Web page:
COPD

Chronic Obstructive Pulmonary Disease

What is Chronic Obstructive Pulmonary Disease (COPD)?

Chronic obstructive pulmonary disease (COPD) is a progressive form of lung disease ranging from mild to severe. It is characterized by a restriction of airflow into and out of the lungs that makes breathing difficult. COPD is the umbrella term for sufferers who have been diagnosed with or show signs of emphysema and/or chronic bronchitis.

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COPD Limits the Quality of Life

Many sufferers have trouble walking short distances and are especially susceptible to illness and pneumonia. Often, sufferers need oxygen support 24 hours a day. If you show signs of emphysema or chronic bronchitis you may have COPD. The long term effects of COPD result in an enlargement of the right side of the heart and eventual death. There is no cure for COPD but treatment options are available to prevent more damage and improve quality of life.

Cigarette Smoking

The number one cause of emphysema is cigarette smoking. The toxins in cigarette smoke destroy tissue and cause inflammation of the lungs. Imagine soaking a sponge in red paint, when you squeeze the sponge most of the red paint comes out. However, a residual paint  is left inside the sponge that may take several minutes of scrubbing to wash out. The toxins from cigarette smoke have the same effect on your lungs.

When you smoke a cigarette, the toxins are inhaled into the lungs soaking the passageways and air sacs. The structure and elasticity are destroyed. When you breathe out, only some of the toxins leave your body. In the case of the sponge, you can eventually wash the paint out. Unfortunately, you can never fix the damage that is done to your lungs.

When cigarette smoke is repeatedly inhaled, the cilia or hair-like structures responsible for clearing mucus and other secretions, disappear. As a result, mucus is unable to clear from the lower respiratory tract causing “smokers cough.” Mucus build-up provides an advantageous environment for bacteria to grow and spread, which can lead to infection. The lungs are unable to fight off this infection because the toxins in cigarette smoke have destroyed the immune cells responsible for fighting bacteria. As a result, sufferers of emphysema are prone to chronic illness.

Alpha-1-antitrypsin (or alpha-1 antiprotease)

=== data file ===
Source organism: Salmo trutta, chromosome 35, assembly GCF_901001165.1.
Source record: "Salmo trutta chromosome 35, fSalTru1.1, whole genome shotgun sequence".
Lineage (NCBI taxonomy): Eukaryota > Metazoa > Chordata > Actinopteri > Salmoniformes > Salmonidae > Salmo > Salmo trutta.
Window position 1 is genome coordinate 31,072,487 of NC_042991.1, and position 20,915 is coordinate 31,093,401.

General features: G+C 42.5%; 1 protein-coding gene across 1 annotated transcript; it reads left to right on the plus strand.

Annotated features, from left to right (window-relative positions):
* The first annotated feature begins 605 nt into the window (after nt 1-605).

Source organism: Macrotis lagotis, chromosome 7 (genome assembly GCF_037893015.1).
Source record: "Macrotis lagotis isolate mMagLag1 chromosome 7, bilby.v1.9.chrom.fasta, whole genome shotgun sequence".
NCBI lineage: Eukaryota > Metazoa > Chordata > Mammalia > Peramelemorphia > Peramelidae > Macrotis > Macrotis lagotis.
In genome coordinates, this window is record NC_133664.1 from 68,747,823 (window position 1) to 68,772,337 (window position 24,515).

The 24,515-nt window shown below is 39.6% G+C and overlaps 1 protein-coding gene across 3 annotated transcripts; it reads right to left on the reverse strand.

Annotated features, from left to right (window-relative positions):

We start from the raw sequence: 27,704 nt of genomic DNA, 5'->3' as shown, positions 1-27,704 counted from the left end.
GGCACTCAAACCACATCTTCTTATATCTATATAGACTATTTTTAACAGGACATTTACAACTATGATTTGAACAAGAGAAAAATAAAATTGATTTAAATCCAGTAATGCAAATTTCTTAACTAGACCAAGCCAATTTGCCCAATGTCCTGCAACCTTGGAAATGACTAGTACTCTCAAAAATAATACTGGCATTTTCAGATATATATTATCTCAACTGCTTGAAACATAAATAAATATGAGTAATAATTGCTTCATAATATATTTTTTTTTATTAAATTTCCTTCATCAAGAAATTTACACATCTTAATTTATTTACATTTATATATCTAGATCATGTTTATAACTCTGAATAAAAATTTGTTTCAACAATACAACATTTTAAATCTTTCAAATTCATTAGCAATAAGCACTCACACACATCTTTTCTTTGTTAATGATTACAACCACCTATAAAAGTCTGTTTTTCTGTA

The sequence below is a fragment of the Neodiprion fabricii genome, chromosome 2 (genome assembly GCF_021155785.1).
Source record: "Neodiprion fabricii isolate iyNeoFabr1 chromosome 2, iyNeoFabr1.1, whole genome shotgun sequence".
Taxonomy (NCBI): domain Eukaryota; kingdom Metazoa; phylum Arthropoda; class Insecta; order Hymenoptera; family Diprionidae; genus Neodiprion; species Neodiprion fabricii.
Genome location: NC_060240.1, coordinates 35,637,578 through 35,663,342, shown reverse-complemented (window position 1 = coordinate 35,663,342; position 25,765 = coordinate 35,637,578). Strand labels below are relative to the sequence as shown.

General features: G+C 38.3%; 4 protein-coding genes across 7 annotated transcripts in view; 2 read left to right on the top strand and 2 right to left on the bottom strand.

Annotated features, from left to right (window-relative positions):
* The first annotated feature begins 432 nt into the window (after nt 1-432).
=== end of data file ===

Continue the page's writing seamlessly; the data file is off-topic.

Alpha-1-antitrypsin is a rare genetic disorder that decreases the production of a specific protein. An alpha-1-antitrypsin deficiency may cause emphysema to develop in people who have never smoked cigarettes. Alpha-1-antitrypsin is a substance in the lungs that fights the enzyme trypsin (or protease). Trypsin is an enzyme released by immune cells in both the digestive tract and in the lungs, which fights bacteria or digests food. In people who are alpha-1-antitrypsin deficient, the lungs cannot fight the destructive nature of the trypsin. Therefore, the lung tissue is progressively weakened and destroyed, similar to what is found in a person who has smoked cigarettes.

Air Pollutants

A consistent inhalation of air pollutants can cause inflammation in the lungs leading to lung damage and emphysema. The most common places people consume such pollutants is in dense urban environments and near industrial complexes that use harsh chemicals or burn fossil fuels for energy.

Inhalation of the Following Chemicals:

  • Cadmium dust/fume
  • Coal dust
  • Cotton dust
  • Grain and flour dust
  • Mineral dust
  • Organic dusts
  • Silica dust
  • Welding fumes

Chemicals Found in the Environments of the Following Professions:

  • Coal miners
  • Industrial workers
  • Tunnel workers
  • Hard rock miners
  • Cotton fiber workers
  • Brick makers
  • Construction workers
  • Dock workers
  • Flour and grain industry workers
  • Petroleum workers
  • Pottery/ceramic workers
  • Quarrying
  • Rubber and plastic industry workers
  • Textile workers
  • Welders